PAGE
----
Purpose: Accurate pain assessment is critical to detect pain and facilitate effective pain management in dementia patients. The electronic Pain Assessment Tool (ePAT) is a point-of-care solution that uses automated facial analysis in conjunction with other clinical indicators to evaluate the presence and intensity of pain in patients with dementia. This study aimed to examine clinimetric properties (clinical utility and predictive validity) of the ePAT in this population group.
Methods: Data were extracted from a prospective validation (observational) study of the ePAT in dementia patients who were ≥65 years of age, living in a facility for ≥3 months, and had Psychogeriatric Assessment Scales - cognitive scores ≥10. The study was conducted in two residential aged-care facilities in Perth, Western Australia, where residents were sampled using purposive convenience strategy. Predictive validity was measured using accuracy statistics (sensitivity, specificity, positive predictive value, and negative predictive value). Positive and negative clinical utility index (CUI) scores were calculated using Mitchell’s formula. Calculations were based on comparison with the Abbey Pain Scale, which was used as a criterion reference.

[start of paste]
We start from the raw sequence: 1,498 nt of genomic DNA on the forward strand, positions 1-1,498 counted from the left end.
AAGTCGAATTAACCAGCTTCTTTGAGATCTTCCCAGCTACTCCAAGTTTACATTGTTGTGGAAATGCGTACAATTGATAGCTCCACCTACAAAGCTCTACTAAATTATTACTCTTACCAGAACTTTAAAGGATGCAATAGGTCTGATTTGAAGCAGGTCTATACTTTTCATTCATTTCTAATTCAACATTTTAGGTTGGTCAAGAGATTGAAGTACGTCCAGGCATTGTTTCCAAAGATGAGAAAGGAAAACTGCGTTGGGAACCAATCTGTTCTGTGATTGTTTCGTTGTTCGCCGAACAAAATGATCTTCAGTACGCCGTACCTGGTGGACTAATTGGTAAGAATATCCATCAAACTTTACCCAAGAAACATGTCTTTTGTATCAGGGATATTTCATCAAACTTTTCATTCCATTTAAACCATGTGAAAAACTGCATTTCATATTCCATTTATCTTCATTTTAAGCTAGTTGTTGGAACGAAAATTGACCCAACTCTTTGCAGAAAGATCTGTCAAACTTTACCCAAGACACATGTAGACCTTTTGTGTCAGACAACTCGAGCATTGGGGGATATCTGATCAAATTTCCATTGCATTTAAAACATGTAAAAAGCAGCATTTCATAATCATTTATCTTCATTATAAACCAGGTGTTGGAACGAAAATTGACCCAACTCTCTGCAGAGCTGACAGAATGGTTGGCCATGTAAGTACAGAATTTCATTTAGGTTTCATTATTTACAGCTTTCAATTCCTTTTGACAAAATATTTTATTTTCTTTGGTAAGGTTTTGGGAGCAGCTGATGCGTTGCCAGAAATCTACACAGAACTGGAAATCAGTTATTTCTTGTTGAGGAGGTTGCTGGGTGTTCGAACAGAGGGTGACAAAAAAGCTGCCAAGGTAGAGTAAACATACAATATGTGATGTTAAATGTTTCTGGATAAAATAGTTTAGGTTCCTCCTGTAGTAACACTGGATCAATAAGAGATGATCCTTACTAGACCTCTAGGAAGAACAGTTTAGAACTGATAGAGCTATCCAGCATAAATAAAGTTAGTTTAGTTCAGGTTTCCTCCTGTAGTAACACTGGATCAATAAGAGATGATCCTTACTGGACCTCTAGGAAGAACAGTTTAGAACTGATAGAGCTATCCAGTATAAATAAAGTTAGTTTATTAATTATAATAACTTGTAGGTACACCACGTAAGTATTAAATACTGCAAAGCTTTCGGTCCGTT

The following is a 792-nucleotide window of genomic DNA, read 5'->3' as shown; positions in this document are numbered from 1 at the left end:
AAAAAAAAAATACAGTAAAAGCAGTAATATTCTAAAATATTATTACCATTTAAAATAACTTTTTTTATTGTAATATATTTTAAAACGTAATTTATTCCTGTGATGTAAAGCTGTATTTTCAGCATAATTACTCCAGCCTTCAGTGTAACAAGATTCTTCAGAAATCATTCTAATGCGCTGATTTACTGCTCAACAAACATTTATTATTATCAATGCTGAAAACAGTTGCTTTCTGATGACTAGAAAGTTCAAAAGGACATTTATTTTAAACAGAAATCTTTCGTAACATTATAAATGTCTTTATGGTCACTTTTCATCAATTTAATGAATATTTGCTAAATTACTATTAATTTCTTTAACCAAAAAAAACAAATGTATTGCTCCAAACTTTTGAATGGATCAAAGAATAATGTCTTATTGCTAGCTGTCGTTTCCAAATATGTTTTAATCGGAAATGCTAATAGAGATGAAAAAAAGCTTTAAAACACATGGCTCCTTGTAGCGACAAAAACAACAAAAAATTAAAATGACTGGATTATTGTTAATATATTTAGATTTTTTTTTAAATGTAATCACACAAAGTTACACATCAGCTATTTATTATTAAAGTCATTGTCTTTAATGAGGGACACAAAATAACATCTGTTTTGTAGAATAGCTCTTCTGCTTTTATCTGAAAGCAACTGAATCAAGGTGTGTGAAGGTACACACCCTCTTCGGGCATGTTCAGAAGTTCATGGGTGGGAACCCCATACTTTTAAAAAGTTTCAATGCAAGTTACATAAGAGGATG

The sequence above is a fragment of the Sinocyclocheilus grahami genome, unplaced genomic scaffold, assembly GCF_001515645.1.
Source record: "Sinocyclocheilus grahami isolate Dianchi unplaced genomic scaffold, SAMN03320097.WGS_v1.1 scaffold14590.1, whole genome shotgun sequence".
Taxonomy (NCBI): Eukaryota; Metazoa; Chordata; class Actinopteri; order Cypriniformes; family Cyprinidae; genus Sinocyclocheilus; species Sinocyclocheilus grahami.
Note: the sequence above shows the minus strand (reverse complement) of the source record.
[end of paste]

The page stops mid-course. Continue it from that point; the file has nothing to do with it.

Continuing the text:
Results: A total of 400 paired pain assessments for 34 residents (mean age 85.5±6.3 years, range 68.0-93.2 years) with moderate-severe dementia (Psychogeriatric Assessment Scales - cognitive score 11-21) were included in the analysis. Of those, 303 episodes were classified as pain by the ePAT based on a cutoff score of 7. Unadjusted prevalence findings were sensitivity 96.1% (95% CI 93.9%-98.3%), specificity 91.4% (95% CI 85.7%-97.1%), accuracy 95.0% (95% CI 92.9%-97.1%), positive predictive value 97.4% (95% CI 95.6%-99.2%), negative predictive value 87.6% (95% CI 81.1%-94.2%), CUI+ 0.936 (95% CI 0.911-0.960), CUI-0.801 (95% CI 0.748-0.854).
Conclusion: The clinimetric properties demonstrated were excellent, thus supporting the clinical usefulness of the ePAT when identifying pain in patients with moderate-severe dementia.